The budget bill is bad news
On June 4, numerous organizations concerned about a sustainable future and a rational approach to decision-making about Canada’s natural resources, blacked-out their web pages (Black Out, Speak Out).
This was a collective act of protest against the federal government’s assault on this country’s key environmental legislation, and its assault on the essential role of science and federally-employed scientists in managing our natural resources.
The omnibus Budget Implementation Act (C-38) is fundamentally undemocratic and it undermines our hope for a sustainable relationship with the environment. Never before have major changes to numerous fundamental pieces of legislation (regarding issues as diverse as environment, health and intelligence) been lumped into one budget bill.
This removes any serious debate in Parliament or in parliamentary committees, because of the magnitude of the bill, the forced timeline, and the fact that only the finance committee reviews a budget bill.
Bill C-38 would rewrite the Canadian Environmental Assessment Act, reducing the number of major projects that will get an environmental review, limiting the kinds of evidence that can be brought before a review, and shortening the length of reviews to force them through.
It is also gutting the federal Fisheries Act by reducing that act’s scope to only those fish populations that can be shown to have economic or subsistence value, thereby ignoring the great majority of fish populations. Four former Fisheries Ministers, two (Tom Siddon and John Fraser) from Conservative administrations, have publicly criticized these changes.
Six hundred and twenty-five scientists have joined together in a letter to the federal government describing the proposed Fisheries Act changes as nonsensical, unwise and irresponsible. Changes to five other pieces of environmental legislation, including the Species at Risk Act, are stuffed into C-38.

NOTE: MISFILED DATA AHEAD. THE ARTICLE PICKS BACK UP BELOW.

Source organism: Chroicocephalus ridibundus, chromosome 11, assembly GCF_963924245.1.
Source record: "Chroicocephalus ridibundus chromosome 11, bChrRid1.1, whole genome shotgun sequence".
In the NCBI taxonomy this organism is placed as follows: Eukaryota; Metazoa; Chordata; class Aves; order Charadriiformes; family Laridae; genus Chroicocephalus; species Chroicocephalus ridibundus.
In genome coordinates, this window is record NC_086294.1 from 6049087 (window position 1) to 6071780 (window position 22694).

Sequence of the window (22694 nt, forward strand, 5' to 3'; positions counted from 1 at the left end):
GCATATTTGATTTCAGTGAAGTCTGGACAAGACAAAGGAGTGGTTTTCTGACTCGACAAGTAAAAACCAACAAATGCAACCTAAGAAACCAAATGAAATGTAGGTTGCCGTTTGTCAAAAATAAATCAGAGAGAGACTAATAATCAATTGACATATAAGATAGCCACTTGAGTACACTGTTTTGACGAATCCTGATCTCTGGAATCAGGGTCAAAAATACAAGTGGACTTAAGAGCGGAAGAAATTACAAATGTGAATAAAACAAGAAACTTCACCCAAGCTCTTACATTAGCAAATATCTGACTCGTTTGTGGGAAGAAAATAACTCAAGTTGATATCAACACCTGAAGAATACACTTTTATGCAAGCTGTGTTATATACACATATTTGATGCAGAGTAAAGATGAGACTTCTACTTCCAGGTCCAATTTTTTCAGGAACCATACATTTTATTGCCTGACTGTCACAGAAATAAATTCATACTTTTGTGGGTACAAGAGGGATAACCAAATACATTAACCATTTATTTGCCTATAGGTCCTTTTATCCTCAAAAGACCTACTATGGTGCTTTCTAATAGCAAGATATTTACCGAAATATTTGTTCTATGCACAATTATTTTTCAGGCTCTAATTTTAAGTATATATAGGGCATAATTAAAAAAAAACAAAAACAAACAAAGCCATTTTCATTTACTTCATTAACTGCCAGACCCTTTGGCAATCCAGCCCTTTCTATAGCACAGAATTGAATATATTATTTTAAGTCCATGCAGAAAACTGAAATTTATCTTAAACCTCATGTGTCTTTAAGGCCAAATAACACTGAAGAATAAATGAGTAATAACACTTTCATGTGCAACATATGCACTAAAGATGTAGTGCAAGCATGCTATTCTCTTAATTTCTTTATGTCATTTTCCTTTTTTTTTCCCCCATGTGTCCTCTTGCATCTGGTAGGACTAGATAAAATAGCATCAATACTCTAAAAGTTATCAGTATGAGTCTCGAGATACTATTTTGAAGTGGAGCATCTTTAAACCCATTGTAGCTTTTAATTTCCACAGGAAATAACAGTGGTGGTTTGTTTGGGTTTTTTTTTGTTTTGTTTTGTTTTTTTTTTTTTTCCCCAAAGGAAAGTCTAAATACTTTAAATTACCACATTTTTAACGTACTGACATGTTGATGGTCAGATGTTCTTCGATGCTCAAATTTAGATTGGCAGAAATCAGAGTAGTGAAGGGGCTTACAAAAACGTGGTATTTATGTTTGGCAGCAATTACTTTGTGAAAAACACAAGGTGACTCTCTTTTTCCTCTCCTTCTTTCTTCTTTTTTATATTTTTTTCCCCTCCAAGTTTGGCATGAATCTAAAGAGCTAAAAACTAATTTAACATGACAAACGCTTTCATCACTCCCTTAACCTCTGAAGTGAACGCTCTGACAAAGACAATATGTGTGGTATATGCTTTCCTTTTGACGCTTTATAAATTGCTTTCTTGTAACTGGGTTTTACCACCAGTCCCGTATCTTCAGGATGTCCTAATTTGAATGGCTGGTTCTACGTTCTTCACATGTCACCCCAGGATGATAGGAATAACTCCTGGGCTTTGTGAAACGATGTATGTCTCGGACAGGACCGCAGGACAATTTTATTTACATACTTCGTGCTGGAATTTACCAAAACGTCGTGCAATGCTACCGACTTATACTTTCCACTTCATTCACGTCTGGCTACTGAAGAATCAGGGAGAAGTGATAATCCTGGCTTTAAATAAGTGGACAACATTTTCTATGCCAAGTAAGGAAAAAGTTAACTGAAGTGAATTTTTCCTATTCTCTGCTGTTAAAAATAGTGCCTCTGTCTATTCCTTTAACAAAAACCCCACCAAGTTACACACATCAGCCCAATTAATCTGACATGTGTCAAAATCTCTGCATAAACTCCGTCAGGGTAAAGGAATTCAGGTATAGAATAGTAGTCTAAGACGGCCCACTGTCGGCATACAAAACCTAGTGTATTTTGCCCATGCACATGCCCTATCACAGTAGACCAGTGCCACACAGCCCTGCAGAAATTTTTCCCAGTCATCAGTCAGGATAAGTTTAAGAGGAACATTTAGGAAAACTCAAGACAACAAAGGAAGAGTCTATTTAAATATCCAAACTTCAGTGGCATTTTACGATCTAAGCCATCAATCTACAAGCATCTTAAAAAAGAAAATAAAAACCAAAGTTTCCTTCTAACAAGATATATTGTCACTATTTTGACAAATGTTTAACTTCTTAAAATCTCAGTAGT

The federal government’s cuts to the civil service will remove hundreds of scientists from the federal payroll. Departments with environmental responsibilities such as Fisheries and Oceans, Environment, Parks Canada Agency, and Natural Resources are among the hardest hit.
Funding is being removed for the Experimental Lakes Area in northwest Ontario, a world-class research site that has uncovered many of the issues and solutions to acid rain and aquatic pollutants. Canada has been a world leader in ozone research, and this government will force the closure of most of our monitoring network with devastating consequences for the international community’s understanding of this issue.
The National Round Table on the Environment and the Economy is to disappear, so Canadians will lose an independent assessment of environmental policy directions. These are just a few of numerous environmental program removals and cuts. Meanwhile, this is the same government that has walked away from any serious action on climate change, and continues to silence its scientists who care to talk about the implications of their research.
Black Out, Speak Out is a protest on behalf of democracy and a sustainable environment for ourselves and future generations. The federal government has put both of those core values of Canadian society at extreme risk. This country needs its democracy back, along with strong legislation to properly protect and manage our natural resources and environment.
Wildlife Conservation Society Canada